Gallery shows
Timothy Bergstrom impressed many with his sculptural painting of snow cones protruding from a black blanket of melted skulls and mirror at HungryMan Gallery.

Also, Magalie Guérin’s simple and clean Neo-Geo paintings about gymnastics and architecture at Autumn Space reminded me of Brazilian master Tarsila do Amaral.

Other stand-outs included New York-based Wendy White and her domesticated and stylish graffiti at Andrew Rafacz Gallery Gallery, and Bernard Williams’shelving units with abstract figurines and assemblages at Thomas McCormick Gallery.

Art by students
Honorable mentions go toChris Bradley and Matt Nichols, who stole the show at the School of the Art Institute's MFA exhibition. Bradley makes kinetic installations about alcohol and bohemia while Nichols uses text and constructions to convey his neurotic view of life. Over at UIC I enjoyed Tim Nickodemus high-value paintings of hairy entities that looked like Sasquatch.

Art in mansions
Call it a breakthrough if you will, but young curator Tang Zehui convinced a few collectors to do something they’re not used to doing in Chicago, and that is to be part of the scene. Jay Dandy and Melissa Weber accepted Tang’s challenge and invited Madeleine Bailey to make something in their three-story Hyde Park mansion.

On the third floor, near the bedroom, Bailey installed two blindfolds, grounded to the floor with wire extensions, which visitors would wear in pairs, facing each other. The outcome was a tumbling dance of grabs, a bit of impromptu theater for others in the room contemplating the works by Tom Wesselman and Andy Warhol hanging on the walls. Kind of sexy if you ask me.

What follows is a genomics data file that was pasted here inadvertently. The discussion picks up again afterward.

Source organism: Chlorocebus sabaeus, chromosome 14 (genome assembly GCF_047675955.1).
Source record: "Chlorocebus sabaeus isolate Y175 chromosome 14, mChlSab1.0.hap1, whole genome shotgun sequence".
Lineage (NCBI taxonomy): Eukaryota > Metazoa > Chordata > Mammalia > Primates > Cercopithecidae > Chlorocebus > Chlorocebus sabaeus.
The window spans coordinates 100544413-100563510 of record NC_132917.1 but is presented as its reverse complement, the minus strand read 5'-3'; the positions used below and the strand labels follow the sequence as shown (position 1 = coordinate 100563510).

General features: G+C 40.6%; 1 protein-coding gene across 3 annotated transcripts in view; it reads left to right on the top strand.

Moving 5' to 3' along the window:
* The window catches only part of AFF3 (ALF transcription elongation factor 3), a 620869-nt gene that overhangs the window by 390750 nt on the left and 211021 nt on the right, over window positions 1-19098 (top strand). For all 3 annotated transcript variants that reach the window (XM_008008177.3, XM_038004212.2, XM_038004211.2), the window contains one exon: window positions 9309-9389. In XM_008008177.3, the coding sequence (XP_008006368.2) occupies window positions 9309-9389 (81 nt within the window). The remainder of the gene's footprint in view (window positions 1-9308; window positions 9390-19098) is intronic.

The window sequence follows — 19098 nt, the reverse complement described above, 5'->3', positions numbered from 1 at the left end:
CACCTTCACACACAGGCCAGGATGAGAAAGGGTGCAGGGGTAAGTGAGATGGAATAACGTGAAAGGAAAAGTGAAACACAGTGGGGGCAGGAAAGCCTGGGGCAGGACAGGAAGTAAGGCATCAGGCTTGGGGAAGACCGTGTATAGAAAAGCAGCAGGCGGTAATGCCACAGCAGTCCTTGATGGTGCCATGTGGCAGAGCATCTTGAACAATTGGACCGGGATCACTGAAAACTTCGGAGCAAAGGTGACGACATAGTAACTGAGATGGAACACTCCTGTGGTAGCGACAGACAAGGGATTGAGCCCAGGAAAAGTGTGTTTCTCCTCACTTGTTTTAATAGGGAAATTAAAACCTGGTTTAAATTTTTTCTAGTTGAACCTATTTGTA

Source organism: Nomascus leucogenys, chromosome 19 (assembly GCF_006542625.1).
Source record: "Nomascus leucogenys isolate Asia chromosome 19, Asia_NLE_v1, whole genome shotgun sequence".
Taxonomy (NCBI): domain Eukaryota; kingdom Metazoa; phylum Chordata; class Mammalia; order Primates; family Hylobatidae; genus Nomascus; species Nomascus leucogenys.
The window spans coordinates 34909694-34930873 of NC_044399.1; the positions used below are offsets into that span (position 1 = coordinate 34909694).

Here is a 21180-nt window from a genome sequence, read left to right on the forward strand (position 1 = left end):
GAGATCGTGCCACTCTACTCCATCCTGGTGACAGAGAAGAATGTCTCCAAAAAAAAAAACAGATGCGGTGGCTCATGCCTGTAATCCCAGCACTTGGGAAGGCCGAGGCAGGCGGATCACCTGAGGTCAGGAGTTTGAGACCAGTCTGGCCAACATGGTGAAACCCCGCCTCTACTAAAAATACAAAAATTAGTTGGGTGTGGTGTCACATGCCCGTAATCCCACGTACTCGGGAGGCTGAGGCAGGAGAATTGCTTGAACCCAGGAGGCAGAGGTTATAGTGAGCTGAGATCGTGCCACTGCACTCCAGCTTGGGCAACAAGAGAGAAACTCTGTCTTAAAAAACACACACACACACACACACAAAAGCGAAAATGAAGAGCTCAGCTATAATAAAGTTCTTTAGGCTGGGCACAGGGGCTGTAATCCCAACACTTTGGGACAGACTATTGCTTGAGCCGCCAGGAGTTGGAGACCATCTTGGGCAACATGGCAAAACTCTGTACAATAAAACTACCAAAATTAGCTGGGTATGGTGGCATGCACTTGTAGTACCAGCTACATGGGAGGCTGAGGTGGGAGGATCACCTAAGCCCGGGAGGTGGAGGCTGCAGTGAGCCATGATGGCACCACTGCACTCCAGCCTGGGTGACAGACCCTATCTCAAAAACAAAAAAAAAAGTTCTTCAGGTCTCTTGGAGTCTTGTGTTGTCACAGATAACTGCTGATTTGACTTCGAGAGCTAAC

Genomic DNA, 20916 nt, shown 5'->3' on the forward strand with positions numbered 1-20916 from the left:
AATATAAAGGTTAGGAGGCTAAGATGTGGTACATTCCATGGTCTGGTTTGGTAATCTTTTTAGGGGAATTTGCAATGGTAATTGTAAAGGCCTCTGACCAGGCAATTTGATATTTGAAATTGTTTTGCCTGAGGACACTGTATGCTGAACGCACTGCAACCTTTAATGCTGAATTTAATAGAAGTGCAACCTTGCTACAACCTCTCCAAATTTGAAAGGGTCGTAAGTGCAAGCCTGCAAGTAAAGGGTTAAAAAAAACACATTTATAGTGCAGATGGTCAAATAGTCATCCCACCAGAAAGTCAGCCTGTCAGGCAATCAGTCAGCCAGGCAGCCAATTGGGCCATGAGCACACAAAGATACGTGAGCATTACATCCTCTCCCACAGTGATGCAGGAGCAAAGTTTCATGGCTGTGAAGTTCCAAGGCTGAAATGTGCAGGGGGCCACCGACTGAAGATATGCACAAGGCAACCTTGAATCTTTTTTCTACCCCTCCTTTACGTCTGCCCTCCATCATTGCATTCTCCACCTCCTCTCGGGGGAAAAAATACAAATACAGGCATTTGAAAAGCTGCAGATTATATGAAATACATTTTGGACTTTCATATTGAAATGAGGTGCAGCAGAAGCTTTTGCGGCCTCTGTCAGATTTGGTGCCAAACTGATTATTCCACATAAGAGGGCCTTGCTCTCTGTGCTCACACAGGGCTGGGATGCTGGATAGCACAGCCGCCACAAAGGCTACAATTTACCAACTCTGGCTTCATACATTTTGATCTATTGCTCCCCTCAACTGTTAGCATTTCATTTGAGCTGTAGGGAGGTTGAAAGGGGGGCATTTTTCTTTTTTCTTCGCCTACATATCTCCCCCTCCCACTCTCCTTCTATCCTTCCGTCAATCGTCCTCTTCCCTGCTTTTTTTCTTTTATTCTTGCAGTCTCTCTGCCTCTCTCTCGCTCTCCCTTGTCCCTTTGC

Art and Critics
Other cities might complain endlessly about their critics, but in Chicago artist are pampered, receiving as many as three or four reviews for every show they have. You couldn’t ask less from a place that boasts teachers like author and theorist James Elkins, and Kathryn Hixson, the beloved editor of the New Art Examiner, who passed away last November.

A few of my favorites are editor Abraham Ritchie, who oversees the local edition of the global Artslant website, and Jason Foumberg, the art coverage in the New City weekly newspaper. These two are thoughtful and incisive covering the important news and scandals never touched by the Chicago Tribune. As a matter of fact, these are the two journalists Chicago trusts to direct the cultural discussion.

Academic art writing -- criticism, theory and opinion -- is well served in the city. Whitney Stoepel and Ania Szremski collaborate with F News Magazine, the School of Art Institute’s in-house publication. Noteworthy Chicago blogs include Erik Wenzel’s Art or Idiocy? and Steve Ruiz’s Chicago Art Review. Last but not least is Kathryn Born, the mind behind multi-platform Chicago Art Magazine, whose current posts include Art and Food Roundup and Get These Mother-fucking Ants Off My Mother-fucking Cross.


PEDRO VÈLEZ is an artist and critic living in Chicago